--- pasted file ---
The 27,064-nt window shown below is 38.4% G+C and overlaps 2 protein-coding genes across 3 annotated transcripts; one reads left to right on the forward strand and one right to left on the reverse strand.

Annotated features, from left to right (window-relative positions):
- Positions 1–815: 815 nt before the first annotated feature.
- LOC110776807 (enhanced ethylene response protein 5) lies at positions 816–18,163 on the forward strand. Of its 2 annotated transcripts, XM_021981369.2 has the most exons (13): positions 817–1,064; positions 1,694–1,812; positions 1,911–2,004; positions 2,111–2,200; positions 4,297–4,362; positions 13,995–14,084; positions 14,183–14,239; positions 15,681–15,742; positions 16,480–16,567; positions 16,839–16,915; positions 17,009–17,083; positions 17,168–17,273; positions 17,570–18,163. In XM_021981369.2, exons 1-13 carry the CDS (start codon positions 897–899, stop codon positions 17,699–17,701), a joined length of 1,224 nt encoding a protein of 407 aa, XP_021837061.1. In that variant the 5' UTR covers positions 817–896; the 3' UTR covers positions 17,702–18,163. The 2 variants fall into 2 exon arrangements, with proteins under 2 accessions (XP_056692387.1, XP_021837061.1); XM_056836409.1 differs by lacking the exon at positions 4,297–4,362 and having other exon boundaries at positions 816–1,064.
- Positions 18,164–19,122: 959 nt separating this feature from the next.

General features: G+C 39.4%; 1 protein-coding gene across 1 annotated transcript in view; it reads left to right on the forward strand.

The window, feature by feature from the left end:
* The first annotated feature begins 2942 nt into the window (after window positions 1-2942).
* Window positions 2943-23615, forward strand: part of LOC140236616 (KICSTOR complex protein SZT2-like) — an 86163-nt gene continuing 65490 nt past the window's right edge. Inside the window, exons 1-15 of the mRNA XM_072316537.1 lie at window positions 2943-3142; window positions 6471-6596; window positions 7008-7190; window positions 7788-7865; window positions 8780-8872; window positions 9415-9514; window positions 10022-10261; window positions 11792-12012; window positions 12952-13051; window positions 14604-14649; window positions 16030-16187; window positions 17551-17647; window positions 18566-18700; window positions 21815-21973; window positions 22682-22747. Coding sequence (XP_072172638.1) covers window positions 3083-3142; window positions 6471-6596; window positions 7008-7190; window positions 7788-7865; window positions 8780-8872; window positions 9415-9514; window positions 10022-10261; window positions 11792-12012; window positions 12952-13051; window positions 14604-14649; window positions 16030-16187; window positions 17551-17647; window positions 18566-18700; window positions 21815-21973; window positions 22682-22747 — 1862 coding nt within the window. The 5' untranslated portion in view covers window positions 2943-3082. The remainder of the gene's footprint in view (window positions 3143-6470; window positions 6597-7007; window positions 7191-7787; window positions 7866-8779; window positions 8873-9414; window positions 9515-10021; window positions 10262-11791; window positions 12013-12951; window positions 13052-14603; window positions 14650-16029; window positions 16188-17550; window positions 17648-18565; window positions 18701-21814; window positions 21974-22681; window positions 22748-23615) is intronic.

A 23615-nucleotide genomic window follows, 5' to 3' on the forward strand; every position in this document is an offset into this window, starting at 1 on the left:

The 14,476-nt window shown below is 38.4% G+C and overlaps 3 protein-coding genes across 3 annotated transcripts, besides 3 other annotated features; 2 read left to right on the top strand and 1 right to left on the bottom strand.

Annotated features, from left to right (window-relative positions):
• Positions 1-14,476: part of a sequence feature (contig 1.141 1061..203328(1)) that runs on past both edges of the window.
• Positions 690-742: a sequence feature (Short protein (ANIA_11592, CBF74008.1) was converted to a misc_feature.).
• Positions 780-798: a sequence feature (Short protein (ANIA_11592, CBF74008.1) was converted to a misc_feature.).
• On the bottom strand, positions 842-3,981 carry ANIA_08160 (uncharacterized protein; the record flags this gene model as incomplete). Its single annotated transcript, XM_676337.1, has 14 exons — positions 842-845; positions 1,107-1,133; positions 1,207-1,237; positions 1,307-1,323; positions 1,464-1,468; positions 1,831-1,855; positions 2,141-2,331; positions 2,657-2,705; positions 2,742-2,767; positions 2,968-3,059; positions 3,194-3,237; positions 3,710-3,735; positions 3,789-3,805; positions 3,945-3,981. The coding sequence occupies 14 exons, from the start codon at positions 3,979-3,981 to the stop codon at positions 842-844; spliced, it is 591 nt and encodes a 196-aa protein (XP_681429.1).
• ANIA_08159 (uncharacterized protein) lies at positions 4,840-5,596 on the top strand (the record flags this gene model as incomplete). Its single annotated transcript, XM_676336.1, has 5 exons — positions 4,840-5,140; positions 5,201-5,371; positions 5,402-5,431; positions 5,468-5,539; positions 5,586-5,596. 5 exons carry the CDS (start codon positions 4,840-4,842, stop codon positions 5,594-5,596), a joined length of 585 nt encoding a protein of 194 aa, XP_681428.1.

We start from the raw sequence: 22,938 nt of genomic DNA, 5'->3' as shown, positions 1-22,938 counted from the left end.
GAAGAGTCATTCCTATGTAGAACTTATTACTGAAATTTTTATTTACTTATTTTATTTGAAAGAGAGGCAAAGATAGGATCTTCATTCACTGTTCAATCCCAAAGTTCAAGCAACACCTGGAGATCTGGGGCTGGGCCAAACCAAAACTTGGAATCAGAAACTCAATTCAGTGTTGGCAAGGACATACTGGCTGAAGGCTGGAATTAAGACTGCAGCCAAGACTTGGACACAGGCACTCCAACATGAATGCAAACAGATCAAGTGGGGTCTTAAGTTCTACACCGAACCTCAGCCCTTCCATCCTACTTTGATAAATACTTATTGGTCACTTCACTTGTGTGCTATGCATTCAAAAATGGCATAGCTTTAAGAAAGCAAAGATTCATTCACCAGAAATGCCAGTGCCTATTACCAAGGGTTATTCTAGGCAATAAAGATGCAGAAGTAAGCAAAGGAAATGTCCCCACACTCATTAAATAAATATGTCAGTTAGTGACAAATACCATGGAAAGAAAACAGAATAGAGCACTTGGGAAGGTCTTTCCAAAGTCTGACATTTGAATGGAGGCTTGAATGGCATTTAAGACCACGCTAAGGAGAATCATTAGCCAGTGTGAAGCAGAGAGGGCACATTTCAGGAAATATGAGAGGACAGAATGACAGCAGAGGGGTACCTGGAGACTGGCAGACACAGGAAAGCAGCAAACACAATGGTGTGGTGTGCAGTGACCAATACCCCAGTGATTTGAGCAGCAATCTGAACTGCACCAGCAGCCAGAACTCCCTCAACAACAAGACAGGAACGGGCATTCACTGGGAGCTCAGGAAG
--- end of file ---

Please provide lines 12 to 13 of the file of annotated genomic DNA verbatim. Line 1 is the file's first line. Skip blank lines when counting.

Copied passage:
Annotated features, from left to right (window-relative positions):
• Positions 1-14,476: part of a sequence feature (contig 1.141 1061..203328(1)) that runs on past both edges of the window.